3) The and policies can be seen as connected in the following way, however, observing that is a first-order approximation of .
Following Robbins (1952), and additionally Gittins (1979), Lai and Robbins (1985) and Weber (1992) there is a large literature on versions of this problem, cf. Burnetas and Katehakis (2003), Burnetas and Katehakis (1997b) and references therein. For recent work in this area we refer to Audibert et al. (2009), Auer and Ortner (2010), Gittins et al. (2011), Bubeck and Slivkins (2012), Cappé et al. (2013), Kaufmann (2015), Li et al. (2014), Cowan and Katehakis (2015b), Cowan and Katehakis (2015c), and references therein. For more general dynamic programming extensions we refer to Burnetas and Katehakis (1997a), Butenko et al. (2003), Tewari and Bartlett (2008), Audibert et al. (2009), Littman (2012), Feinberg et al. (2014) and references therein. Other related work in this area includes: Burnetas and Katehakis (1993), Burnetas and Katehakis (1996a), Lagoudakis and Parr (2003), Bartlett and Tewari (2009), Tekin and Liu (2012), Jouini et al. (2009), Dayanik et al. (2013), Filippi et al. (2010), Osband and Van Roy (2014), Denardo et al. (2013).
To our knowledge, outside the work in Lai and Robbins (1985), Burnetas and Katehakis (1996b) and Burnetas and Katehakis (1997a), asymptotically optimal policies have only been developed in in Honda and Takemura (2011), and in Honda and Takemura (2010) for the problem of finite known support where optimal policies, cyclic and randomized, that are simpler to implement than those consider in Burnetas and Katehakis (1996b) were constructed. Recently in Cowan and Katehakis (2015a), an asymptotically optimal policy for uniform bandits of unknown support was constructed. The question of whether asymptotically optimal policies exist in the case discussed herein of normal bandits with unknown means and unknown variances was recently resolved in the positive by Honda and Takemura (2013)
who demonstrated that a form of Thompson sampling with certain priors onachieves the asymptotic lower bound
The structure of the rest of the paper is as follows. In section 2, Theorem 2 establishes a finite horizon bound on the regret of . From this bound, it follows that is asymptotically optimal (Theorem 2), and we provide a bound on the remainder term (Theorem 2). Additionally, in Section 3, the Thompson sampling policy of Honda and Takemura (2013) and are compared and discussed, as both achieve asymptotic optimality.
2 The Optimality Theorem and Finite Time Bounds
The main results of this paper, that Conjecture 1 is false (cf. Proposition A in the Appendix), the asymptotic optimality, and the bounds on the behavior of
, all depend on the following probability bounds; we note that tighter bounds seem possible, but these are sufficient for this paper.
Let be independent random variables, a standard normal, and
a chi-squared distribution withdegrees of freedom, where .
For , the following holds for all :
[of Proposition 2] The proof is given in the Appendix.
For policy as defined above, the following bounds hold for all and all :
Before giving the proof of this bound, we present two results, the first demonstrating the asymptotic optimality of , the second giving an -free version of the above bound, which gives a bound on the sub-logarithmic remainder term. It is worth noting the following. The bounds of Theorem 2 can actually be improved, through the use of a modified version of Proposition 2, to eliminate the dependence, so the only dependence on is through the initial term. The cost of this, however, is a dependence on a larger power of . The particular form of the bound given in Eq. (13) was chosen to simplify the following two results, cf. Remark 4 in the proof of Propositition 2.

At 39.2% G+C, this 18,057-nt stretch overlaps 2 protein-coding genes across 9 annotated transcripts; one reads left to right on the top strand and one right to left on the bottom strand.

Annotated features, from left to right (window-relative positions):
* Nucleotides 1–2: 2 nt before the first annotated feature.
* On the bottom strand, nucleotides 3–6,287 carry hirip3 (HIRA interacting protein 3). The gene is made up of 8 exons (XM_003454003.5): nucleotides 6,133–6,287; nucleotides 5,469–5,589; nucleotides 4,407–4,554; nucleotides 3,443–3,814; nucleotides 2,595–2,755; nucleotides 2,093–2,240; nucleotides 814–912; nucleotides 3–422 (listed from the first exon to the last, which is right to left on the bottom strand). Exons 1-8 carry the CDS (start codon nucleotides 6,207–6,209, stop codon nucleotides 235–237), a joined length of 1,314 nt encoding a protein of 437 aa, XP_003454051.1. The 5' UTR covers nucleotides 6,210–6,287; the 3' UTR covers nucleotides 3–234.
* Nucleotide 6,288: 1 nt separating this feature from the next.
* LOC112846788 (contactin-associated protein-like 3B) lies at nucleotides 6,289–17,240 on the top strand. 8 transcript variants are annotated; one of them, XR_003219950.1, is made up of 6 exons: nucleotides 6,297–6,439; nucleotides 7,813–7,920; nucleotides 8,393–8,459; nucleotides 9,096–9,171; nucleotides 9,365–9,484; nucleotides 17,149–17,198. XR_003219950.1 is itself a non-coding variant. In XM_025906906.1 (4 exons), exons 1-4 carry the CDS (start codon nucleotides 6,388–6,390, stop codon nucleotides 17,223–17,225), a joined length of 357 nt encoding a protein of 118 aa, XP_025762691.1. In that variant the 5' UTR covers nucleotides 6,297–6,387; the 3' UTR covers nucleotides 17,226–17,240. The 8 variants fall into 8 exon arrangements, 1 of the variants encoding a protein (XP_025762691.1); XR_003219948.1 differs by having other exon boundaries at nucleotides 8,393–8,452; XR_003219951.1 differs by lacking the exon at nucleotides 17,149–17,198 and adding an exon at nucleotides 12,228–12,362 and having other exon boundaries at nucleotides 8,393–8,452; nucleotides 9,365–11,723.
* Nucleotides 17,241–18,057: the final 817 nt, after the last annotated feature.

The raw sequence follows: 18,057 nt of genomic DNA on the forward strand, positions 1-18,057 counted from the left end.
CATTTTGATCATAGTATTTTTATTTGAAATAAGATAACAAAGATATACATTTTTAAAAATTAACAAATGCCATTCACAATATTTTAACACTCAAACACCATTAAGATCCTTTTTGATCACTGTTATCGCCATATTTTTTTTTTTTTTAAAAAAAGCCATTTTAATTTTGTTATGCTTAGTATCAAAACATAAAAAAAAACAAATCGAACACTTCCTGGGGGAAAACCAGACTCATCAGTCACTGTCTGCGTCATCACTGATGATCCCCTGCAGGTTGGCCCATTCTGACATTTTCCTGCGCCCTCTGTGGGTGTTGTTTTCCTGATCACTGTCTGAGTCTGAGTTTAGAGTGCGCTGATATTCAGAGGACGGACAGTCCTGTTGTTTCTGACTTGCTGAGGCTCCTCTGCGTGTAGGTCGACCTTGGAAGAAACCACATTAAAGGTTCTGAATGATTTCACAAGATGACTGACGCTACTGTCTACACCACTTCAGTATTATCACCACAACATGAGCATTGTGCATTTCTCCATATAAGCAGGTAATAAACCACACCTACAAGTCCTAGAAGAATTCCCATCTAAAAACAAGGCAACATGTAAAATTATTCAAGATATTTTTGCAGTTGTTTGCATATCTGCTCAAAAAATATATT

For a policy as defined above, is asymptotically optimal in the sense that
Taking the infimum over all such ,
and observing the lower bound of Eq. (7) completes the result.
For a policy as defined above, , and more concretely
While the above bound admittedly has a more complex form than such a bound as in Eq. (4), it demonstrates the asymptotic optimality of the dominating term, and bounds the sub-linear remainder term.
This inequality is proven separately as Proposition A in the Appendix.
We make no claim that the results of Theorems 2, 2 are the best achievable for this policy . At several points in the proofs, choices of convenience were made in the bounding of terms, and different techniques may yield tighter bounds still. But they are sufficient to demonstrate the asymptotic optimality of , and give useful bounds on the growth of .
[of Theorem 1] In this proof, we take as defined above. For notational convenience, we define the index function
The structure of this proof will be to bound the expected value of for all sub-optimal bandits , and use this to bound the regret . The basic techniques follow those in Katehakis and Robbins (1995) for the known variance case, modified accordingly here for the unknown variance case and assisted by the probability bound of Proposition 2. For any such that , we define the following quantities: Let and define . For ,
Hence, we have the following relationship for , that
The proof proceeds by bounding, in expectation, each of the four terms.
Observe that, by the structure of the index function ,
The last inequality follows, observing that may be expressed as the sum of indicators, and seeing that the additional condition bounds the number of non-zero terms in the above sum. The additional simply accounts for the term and the term. Note, this bound is sample-path-wise.
For the second term,
The last inequality follows as, for fixed , may be true for at most one value of . Recall that has the distribution of a random variable. Letting , from the above we have
The penultimate step is a Chernoff bound on the terms,
To bound the third term, a similar rearrangement to Eq. (24) (using the sample mean instead of the sample variance) yields:
Recalling that for a standard normal,
The penultimate step is a Chernoff bound on the terms, .
To bound the term, observe that in the event , from the structure of the policy it must be true that . Thus, if is some bandit such that , . In particular, we take to be a bandit that not only achieves the maximal mean , but also the minimal variance among optimal bandits, . We have the following bound,
The last step follows as for in this range, . Hence
As an aside, this is essentially the point at which the conjectured Eq. (10) would have come into play for the proof of the optimality of , bounding the growth of the corresponding term for that policy. We will essentially prove a successful version of that conjecture here. Define the events